5. Improve: We apply what we have learned to the hypothesis to look for a more truthful "prediction" and more sensible goals.
  6. Repeat: once we have reached the improvement objective we set ourselves, we start again from the analysis of a new "field" or the same to set up updated objectives, try, learn...

A good working method allows you to fully understand all the variables that contribute or oppose the growth of your business.


A practical example

I am an entrepreneur at the helm of a retail business of organic soaps and detergents for the home and the person, I have a good loyal clientele who buys an average of 1.2 times a month in the store but I would like to be able to increase the frequency of purchase in a way to reduce the time between one purchase and the next, thus allowing me to improve incoming liquidity and have the opportunity to increase sales.


  • Analyze: from internal analysis I discover that on average each loyal customer buys 1.2 times a month and that the average receipt is € 42. Usually 50% of the monthly revenue is produced in the first 10 days of the month and then gradually decreases up to end of month. Among the various products that I sell there are some (let's assume that they are called: Bal, Bil and Bol) that I sell in small quantities but always in combination with products with greater turnover (the products: Max and Top).
  • Hypothesize: there are 2 areas I can work on, one is pricing (pricing strategy) the other is product communication.

If I create special offers on Bal, Bil and Bol only in the third week of the month and communicate them effectively to my customers in the first 10 days, I will be able to make customers come back more frequently to take advantage of the offer and at that moment try to sell them too. Other products. In this way I could reduce the value of the average receipt (I don't expect the second purchase to be the same value as the first) but significantly increase the number of average monthly purchases of my customers.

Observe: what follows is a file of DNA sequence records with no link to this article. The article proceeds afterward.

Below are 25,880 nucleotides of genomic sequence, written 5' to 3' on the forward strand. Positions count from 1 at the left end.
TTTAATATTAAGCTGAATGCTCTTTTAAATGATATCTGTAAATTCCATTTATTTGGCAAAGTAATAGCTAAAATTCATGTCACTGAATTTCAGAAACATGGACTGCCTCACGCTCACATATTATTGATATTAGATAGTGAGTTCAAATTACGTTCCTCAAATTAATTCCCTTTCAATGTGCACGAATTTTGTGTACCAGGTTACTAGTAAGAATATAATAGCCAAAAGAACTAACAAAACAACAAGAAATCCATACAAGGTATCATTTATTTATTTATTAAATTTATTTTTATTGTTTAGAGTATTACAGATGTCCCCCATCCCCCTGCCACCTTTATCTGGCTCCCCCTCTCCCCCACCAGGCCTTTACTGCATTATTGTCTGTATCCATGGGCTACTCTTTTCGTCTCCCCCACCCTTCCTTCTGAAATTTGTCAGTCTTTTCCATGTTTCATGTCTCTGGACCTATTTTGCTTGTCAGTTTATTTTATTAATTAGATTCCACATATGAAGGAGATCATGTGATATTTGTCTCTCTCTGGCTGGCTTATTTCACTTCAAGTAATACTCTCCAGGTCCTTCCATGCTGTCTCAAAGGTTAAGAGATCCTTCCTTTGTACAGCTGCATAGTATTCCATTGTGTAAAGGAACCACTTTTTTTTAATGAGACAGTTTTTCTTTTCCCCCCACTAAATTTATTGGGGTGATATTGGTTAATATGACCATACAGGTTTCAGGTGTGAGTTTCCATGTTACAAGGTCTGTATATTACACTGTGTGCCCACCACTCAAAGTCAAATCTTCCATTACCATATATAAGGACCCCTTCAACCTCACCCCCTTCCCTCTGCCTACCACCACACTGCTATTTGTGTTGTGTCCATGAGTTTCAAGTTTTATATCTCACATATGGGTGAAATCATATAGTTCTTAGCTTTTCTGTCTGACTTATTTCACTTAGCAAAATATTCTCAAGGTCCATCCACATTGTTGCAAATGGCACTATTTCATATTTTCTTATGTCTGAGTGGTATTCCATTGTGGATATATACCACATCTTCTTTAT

• If 100 customers make an average of 1.2 monthly purchases of an average value of € 42 today, bringing me € 5040 to the cash desk and I manage to raise the monthly purchases to 1.7 by lowering the average receipt value to € 32, I can take a good € 5440 to the checkout. '8% more.
  • Proof: I carry out the hypothesis for 3 months.
  • Learn: after 3 months I pull the sums of my business, discovering that I have managed to raise monthly purchases to 1.5 by lowering the average receipt value to € 35, bringing in € 5250 or about 4% more. The Bal, Bil and Bol products attracted some customers to come back for the offer but sometimes only to take advantage of the discount and not in the expected percentage.
  • It gets better: maybe the simple offering on Bal, Bil and Bol products was weak and next time I need a bigger hook that pushes more customers to come back. Perhaps by linking the offer to the purchase of another more interesting product such as Max or Top.
  • Repeat: I resume the analysis from the beginning and start testing again.